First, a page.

The pros and cons of a working holiday in Banff is based on my personal experience and all views are my own. I hope it helps to manage your expectation while you go on your own working holiday visa.
Life is either a daring adventure or nothing. – Helen Keller
This is one of my all-time favorite quotes. I relate it so much, even when I was working full time at a software company back in 2015, I had already applied for a working holiday in Banff for the next year!
Working Holiday Visa (WHV) is available to certain EU, Australian citizens under 31. You don’t need to be sponsored by an employer for this visa. Check the official government website. The program is called “International Experience Canada” (IEC)). At one time, there were quotas for EU and Australian citizens, which were allocated over several periods of each year but not sure if they still use that system anymore.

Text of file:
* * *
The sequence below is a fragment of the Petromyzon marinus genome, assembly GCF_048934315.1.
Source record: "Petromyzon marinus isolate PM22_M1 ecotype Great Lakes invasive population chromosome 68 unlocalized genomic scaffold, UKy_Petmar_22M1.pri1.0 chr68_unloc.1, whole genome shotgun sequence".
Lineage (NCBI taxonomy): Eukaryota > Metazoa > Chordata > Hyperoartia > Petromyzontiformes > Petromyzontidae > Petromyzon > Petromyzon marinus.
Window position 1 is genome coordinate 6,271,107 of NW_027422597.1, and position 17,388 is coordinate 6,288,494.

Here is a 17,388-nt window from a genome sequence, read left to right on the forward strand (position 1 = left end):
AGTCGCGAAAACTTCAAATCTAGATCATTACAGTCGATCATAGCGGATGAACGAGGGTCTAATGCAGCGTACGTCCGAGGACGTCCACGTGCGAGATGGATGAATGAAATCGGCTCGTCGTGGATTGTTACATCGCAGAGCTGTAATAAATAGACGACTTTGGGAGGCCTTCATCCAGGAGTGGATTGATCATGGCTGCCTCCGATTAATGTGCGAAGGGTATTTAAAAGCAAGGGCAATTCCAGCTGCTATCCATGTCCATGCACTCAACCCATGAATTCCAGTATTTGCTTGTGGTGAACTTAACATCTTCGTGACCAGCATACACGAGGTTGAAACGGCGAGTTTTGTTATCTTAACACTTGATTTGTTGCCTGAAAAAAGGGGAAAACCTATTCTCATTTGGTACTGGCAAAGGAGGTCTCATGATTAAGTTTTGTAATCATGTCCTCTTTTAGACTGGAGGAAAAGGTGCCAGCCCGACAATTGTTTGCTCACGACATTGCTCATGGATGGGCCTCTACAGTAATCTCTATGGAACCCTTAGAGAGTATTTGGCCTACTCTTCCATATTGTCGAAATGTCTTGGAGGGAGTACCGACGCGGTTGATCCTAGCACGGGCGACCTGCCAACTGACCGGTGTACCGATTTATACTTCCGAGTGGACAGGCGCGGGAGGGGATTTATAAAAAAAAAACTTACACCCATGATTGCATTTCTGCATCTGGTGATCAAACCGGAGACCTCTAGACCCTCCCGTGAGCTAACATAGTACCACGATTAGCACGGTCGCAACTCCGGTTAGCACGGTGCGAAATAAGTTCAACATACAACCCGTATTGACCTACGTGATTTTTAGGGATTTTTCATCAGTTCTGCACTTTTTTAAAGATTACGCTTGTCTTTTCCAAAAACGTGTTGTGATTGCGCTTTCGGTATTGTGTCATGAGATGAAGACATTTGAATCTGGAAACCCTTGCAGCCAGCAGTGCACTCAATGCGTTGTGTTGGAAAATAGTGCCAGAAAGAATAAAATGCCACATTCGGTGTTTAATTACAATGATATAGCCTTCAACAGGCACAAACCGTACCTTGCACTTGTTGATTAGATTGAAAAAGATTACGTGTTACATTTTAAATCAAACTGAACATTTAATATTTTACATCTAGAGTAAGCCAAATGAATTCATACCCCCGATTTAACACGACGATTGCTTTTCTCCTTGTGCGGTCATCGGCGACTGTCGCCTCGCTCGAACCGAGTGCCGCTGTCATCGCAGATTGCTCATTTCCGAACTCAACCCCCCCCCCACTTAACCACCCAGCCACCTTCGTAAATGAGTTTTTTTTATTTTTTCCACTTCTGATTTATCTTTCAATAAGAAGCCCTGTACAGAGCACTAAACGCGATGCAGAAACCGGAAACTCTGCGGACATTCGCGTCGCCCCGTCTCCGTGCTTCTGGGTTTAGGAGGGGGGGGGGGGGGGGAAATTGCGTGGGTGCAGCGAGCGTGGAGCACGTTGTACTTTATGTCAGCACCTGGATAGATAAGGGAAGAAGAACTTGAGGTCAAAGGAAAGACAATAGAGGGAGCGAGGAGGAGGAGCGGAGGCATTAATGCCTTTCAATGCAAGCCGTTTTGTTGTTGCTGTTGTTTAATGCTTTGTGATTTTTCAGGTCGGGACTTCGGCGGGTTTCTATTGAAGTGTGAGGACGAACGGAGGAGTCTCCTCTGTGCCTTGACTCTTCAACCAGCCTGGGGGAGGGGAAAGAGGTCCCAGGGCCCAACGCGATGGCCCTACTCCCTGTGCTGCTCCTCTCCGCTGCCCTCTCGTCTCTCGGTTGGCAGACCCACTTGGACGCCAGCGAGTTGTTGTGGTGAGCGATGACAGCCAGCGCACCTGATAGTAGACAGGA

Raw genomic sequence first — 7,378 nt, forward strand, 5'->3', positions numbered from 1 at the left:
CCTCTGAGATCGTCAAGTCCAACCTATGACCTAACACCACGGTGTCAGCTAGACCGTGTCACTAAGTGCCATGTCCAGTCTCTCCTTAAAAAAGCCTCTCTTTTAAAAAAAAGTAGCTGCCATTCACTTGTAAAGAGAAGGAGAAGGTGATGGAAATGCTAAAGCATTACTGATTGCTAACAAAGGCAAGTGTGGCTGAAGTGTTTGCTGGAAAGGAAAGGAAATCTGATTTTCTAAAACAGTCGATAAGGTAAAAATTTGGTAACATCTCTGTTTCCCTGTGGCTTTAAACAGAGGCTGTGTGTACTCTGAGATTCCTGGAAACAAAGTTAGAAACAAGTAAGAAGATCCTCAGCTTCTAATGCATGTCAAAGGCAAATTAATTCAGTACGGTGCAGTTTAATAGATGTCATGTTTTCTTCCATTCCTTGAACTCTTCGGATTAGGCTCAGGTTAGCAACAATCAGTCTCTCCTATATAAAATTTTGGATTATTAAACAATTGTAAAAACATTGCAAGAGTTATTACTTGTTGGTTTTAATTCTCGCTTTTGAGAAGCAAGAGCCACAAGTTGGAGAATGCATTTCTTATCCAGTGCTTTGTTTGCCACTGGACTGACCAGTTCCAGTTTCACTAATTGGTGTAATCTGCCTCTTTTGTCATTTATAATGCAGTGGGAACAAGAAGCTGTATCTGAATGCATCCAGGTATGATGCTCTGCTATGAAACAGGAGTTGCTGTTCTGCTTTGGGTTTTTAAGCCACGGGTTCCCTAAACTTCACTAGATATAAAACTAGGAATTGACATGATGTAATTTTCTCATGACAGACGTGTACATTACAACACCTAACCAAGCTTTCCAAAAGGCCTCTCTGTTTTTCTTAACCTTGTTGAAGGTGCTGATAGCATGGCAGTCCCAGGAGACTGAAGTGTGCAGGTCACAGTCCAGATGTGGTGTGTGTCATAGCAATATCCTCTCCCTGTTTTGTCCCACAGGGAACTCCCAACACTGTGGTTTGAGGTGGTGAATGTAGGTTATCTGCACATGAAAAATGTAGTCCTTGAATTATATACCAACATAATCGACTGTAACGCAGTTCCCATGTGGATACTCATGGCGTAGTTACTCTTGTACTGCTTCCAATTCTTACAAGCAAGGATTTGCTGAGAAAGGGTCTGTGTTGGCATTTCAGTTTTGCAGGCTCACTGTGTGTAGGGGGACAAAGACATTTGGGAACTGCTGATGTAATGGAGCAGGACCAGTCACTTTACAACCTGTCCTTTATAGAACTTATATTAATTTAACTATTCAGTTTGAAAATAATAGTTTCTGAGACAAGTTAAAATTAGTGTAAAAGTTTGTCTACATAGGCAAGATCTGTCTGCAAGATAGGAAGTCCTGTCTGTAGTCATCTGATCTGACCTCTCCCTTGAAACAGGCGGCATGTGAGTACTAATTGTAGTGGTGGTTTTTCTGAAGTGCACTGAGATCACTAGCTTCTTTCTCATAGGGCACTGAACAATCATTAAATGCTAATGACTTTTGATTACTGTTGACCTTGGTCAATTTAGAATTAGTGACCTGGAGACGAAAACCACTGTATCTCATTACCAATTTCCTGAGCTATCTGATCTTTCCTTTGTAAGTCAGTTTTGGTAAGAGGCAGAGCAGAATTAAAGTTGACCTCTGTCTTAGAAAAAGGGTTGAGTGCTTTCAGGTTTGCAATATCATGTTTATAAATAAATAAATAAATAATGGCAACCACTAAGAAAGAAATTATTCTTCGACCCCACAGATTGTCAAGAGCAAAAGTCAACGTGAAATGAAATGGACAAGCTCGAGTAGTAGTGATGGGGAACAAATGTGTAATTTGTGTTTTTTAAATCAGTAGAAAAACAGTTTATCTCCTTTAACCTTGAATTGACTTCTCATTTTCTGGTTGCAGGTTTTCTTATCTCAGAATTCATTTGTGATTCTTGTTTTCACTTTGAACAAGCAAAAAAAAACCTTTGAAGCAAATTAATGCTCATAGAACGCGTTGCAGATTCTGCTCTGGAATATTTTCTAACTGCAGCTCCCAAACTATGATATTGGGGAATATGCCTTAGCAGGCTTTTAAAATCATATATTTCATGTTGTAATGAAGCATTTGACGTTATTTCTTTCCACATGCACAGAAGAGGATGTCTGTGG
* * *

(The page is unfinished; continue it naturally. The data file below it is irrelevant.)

So as I received the approval of my 2 years Canadian working holiday visa, I had 12 months to enter the country to activate it. Now, these 12 months are imperative in my travel story because this is where I was heartbroken, had quit my job to travel to Europe for 3 months with plans to come back to Australia, get a job, buy a house you know the drill! Instead, I continue traveling to North Africa, Asia spending a month meditating in Thailand, teaching English in Vietnam, and falling in love again then having another heartbreak and finally entering Canada all on my own!
Throughout all of this, my dream was/is always to travel the world but in the early days of my traveling, it wasn’t easy meaning I had not yet become a digital nomad that I am today. So, I was in Canada on a WHV and had landed a job in The Rimrock Resort Hotel which is a beautiful four-star hotel in Banff direct competitor to Fairmont hotel! Now, let’s get into the nitty-gritty of this list.
Pros of working holiday in Banff
1. Natural Beauty
If I was going to have a working holiday experience in 1 country in my lifetime, I wanted it to be in a completely different country than Australia. I had 2 options in front of me UK or Canada and I chose Canada because of how beautiful it looked on the internet and I didn’t want to be a nanny or a bartender in the UK! And Canada’s natural beauty is unbeatable!